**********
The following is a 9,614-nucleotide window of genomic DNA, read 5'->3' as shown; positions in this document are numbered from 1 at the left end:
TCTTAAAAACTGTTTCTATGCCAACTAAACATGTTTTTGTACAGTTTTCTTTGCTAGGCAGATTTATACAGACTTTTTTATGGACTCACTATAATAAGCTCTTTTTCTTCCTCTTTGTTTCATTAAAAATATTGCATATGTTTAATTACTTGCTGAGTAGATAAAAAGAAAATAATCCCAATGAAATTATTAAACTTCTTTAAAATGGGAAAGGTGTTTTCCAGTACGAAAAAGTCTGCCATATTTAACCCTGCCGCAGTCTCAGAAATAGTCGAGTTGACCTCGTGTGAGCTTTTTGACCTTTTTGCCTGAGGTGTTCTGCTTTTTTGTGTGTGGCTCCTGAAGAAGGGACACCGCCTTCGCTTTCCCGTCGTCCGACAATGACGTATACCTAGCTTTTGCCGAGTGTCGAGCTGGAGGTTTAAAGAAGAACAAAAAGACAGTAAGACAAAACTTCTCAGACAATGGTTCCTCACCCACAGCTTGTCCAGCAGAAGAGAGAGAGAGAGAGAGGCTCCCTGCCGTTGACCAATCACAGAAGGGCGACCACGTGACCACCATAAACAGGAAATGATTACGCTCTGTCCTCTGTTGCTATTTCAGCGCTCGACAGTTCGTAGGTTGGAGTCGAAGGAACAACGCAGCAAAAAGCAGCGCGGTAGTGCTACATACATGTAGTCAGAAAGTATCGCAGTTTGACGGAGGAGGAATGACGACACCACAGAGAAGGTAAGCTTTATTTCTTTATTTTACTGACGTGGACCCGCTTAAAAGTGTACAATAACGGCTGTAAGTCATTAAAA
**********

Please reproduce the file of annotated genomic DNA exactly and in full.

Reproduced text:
The following is a 9,614-nucleotide window of genomic DNA, read 5'->3' as shown; positions in this document are numbered from 1 at the left end:
TCTTAAAAACTGTTTCTATGCCAACTAAACATGTTTTTGTACAGTTTTCTTTGCTAGGCAGATTTATACAGACTTTTTTATGGACTCACTATAATAAGCTCTTTTTCTTCCTCTTTGTTTCATTAAAAATATTGCATATGTTTAATTACTTGCTGAGTAGATAAAAAGAAAATAATCCCAATGAAATTATTAAACTTCTTTAAAATGGGAAAGGTGTTTTCCAGTACGAAAAAGTCTGCCATATTTAACCCTGCCGCAGTCTCAGAAATAGTCGAGTTGACCTCGTGTGAGCTTTTTGACCTTTTTGCCTGAGGTGTTCTGCTTTTTTGTGTGTGGCTCCTGAAGAAGGGACACCGCCTTCGCTTTCCCGTCGTCCGACAATGACGTATACCTAGCTTTTGCCGAGTGTCGAGCTGGAGGTTTAAAGAAGAACAAAAAGACAGTAAGACAAAACTTCTCAGACAATGGTTCCTCACCCACAGCTTGTCCAGCAGAAGAGAGAGAGAGAGAGAGGCTCCCTGCCGTTGACCAATCACAGAAGGGCGACCACGTGACCACCATAAACAGGAAATGATTACGCTCTGTCCTCTGTTGCTATTTCAGCGCTCGACAGTTCGTAGGTTGGAGTCGAAGGAACAACGCAGCAAAAAGCAGCGCGGTAGTGCTACATACATGTAGTCAGAAAGTATCGCAGTTTGACGGAGGAGGAATGACGACACCACAGAGAAGGTAAGCTTTATTTCTTTATTTTACTGACGTGGACCCGCTTAAAAGTGTACAATAACGGCTGTAAGTCATTAAAA